Our Pacific Northwest forests are a work of art. I am stunned by the beauty of cedars draped whimsically in chartreuse moss, or when I see sun-dappled ferns carpet a forest floor.
One Pacific Northwest swath of woods takes the concept of art a giant step further. Take an enchanting hike through Webster’s Woods, an art museum without walls set on five lush acres in Port Angeles, Washington.
Have you ever imagined yourself in an enchanted forest? Imagine it now. To your left are sinewy tree trunks wrapped in glittery fabric. Up ahead, a doug fir tree sports a giant pair of glasses with wild eyes, and beyond that hang a dozen translucent colorful shapes.
Webster’s Woods is no ordinary hike in the forest.
To hike these art-filled woods, you’ll park at the Port Angeles Fine Arts Center, set atop the former Webster estate. The Center itself is a jaw-dropping mid-century home converted into the Olympic Peninsula’s art museum; it’s the westernmost center for contemporary art in the contiguous United States. If the center is open, you’ll want to stop in and have a look around. It’s generally open to the public Wednesdays – Sundays, 11AM – 5PM.
The hilltop woods of the estate property is known as Webster’s Woods. Since 2000, Webster’s Woods has hosted an ongoing installation of sculptures and on-site installations called Art Outside. Some of the installations and works have come and gone; there have been over 175 in all. At the moment, about 125 are on display.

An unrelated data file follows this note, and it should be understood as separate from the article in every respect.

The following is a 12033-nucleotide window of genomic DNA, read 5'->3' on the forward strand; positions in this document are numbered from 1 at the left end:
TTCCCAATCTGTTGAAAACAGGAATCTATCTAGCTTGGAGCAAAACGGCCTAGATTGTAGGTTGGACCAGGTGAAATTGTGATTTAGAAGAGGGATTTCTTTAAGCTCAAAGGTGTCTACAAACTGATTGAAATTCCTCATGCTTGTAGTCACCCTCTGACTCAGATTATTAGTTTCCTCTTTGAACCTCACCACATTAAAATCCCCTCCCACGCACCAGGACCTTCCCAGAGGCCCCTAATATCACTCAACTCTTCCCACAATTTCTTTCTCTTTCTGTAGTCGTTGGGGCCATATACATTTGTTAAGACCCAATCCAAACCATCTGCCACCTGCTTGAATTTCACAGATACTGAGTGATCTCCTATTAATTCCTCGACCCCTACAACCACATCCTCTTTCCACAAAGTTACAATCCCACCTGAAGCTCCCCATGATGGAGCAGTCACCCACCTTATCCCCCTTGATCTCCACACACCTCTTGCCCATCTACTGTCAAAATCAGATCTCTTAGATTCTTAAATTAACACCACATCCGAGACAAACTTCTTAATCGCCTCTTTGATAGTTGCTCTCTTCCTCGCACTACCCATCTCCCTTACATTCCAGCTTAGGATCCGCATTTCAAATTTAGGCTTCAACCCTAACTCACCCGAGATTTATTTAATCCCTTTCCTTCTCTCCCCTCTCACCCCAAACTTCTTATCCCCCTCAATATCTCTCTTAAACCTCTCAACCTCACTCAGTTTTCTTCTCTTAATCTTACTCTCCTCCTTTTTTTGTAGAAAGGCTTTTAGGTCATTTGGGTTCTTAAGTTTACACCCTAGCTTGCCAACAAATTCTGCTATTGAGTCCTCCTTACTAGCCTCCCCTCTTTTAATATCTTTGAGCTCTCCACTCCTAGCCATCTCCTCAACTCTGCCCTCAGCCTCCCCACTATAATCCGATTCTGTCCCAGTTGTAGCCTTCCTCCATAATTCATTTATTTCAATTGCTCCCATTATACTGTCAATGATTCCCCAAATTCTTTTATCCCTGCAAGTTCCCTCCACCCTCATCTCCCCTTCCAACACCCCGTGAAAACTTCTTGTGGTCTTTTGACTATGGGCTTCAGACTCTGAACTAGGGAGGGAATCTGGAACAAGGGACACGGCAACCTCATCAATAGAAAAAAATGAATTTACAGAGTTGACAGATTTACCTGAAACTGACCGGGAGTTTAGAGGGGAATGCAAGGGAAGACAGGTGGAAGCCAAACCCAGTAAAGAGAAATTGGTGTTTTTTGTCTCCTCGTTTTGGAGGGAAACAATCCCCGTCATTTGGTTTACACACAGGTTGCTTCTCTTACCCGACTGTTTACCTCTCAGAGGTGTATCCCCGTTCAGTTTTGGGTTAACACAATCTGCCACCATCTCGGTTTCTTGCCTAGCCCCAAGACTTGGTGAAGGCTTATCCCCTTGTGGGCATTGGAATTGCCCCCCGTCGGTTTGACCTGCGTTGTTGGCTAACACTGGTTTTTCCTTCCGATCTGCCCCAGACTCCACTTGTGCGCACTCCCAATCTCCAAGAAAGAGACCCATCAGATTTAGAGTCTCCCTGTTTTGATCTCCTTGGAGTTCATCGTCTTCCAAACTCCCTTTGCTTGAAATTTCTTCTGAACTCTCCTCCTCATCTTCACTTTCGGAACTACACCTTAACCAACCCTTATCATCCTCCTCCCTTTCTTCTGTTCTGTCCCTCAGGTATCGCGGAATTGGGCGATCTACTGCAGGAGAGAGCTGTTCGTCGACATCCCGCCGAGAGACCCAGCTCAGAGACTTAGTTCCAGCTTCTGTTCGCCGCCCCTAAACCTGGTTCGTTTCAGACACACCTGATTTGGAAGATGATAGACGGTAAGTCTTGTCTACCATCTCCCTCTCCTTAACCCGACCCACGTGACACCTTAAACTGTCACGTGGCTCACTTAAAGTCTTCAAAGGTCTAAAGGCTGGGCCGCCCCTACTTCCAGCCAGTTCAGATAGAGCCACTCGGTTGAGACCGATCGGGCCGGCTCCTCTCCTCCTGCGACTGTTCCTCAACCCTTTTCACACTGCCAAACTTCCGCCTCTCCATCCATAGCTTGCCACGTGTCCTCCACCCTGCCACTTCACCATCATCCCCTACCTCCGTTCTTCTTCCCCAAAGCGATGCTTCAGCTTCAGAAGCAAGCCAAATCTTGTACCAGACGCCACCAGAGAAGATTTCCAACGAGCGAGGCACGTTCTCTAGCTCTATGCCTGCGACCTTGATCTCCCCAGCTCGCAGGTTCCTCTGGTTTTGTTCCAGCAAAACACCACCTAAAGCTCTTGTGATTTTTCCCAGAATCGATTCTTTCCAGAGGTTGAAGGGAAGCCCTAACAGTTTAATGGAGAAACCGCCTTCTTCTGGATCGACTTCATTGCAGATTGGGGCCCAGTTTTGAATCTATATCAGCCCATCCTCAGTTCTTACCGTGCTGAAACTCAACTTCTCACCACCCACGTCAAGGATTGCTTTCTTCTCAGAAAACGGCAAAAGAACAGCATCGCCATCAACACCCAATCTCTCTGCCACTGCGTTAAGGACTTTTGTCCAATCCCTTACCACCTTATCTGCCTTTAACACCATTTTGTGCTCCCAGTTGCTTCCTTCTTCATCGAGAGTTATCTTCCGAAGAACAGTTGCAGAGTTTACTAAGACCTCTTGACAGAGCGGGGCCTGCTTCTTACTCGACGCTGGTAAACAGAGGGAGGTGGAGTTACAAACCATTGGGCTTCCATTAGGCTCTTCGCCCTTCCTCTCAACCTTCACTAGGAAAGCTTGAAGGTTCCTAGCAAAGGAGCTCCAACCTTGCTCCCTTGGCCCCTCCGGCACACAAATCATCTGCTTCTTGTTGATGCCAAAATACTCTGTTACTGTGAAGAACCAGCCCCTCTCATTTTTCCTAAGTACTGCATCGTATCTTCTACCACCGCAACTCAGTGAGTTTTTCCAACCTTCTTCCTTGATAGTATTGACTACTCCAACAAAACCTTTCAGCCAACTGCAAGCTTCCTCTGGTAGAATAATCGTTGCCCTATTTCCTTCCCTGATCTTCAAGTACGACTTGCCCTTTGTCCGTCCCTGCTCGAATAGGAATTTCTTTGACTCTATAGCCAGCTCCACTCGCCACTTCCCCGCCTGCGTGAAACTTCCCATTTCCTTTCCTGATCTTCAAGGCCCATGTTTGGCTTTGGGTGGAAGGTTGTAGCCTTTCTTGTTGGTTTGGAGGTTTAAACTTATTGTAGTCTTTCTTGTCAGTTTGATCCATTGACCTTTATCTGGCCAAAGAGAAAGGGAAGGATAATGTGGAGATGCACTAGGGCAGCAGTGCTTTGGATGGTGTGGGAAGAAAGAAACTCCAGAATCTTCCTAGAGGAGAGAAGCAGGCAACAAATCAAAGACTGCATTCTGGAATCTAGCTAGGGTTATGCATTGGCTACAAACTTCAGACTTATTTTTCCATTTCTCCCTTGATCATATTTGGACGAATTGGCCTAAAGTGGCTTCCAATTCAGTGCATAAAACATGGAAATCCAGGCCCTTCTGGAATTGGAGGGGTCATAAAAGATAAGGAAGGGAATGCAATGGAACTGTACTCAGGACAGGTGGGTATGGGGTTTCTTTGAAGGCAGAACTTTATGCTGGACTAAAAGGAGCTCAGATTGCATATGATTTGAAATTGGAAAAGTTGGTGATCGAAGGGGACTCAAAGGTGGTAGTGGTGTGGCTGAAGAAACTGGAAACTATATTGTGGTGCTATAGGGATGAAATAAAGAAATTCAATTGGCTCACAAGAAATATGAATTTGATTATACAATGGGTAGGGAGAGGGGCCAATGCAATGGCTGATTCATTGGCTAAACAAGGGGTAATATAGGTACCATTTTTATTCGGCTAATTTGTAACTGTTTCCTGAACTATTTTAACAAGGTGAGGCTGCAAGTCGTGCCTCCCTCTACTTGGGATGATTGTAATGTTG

During my recent visit, I pretty much had the magical woods all to myself. Gentle trails lead up, down and around. Take it slow, and remember to look up, down and around yourself, or you’ll miss a lot.
At times, the artwork and installations blend seamlessly onto the natural canvas of the forest.
A grand madrona tree once graced the Webster House courtyard, but died a decade ago. A number of artists have created commemorative works on the madrona’s skeleton. One dismembered part of the tree’s trunk features relief carvings by Dan Cautrell of Duvall, Washington. They resemble woodblocks and were form-fitted as decorative end caps for the tree’s amputated stumps, giving the impression they had been carved in situ. Its bold forms were inspired by Salish myths about the madrona, with distinctive leaves, seeds, flowers, and even the drops of rain that are all part of the arboreal life cycle. This piece (above right) is titled In Memory of a Tree.
Another current installation uses nature conifers as a painting canvas. Pennsylvanian artist Richard Metz spent ten days painting on trees here last year. The creatures he brought to life on the trees’ textured trunks were inspired by children’s book illustrations, and the emotional charge of being in the woods. He painted with natural pigments suspended in an egg binder, so the bright colors will decay over the course of the season reflecting ever-changing nature.
Some of the installations contrast sharply with the natural setting, and these were among my favorites to come upon on the short hike.
Webster’s Woods is a hidden gem. I know that term gets tossed around a lot in travel writing, but this place truly really is. It’s hidden, and it’s a total gem. If you find yourself anywhere near Port Angeles, you should make the effort to stop by. It is so cool.
If You Go
Webster’s Woods Art Park
Open dawn to dusk daily, year-round. Free parking. Admission is free.
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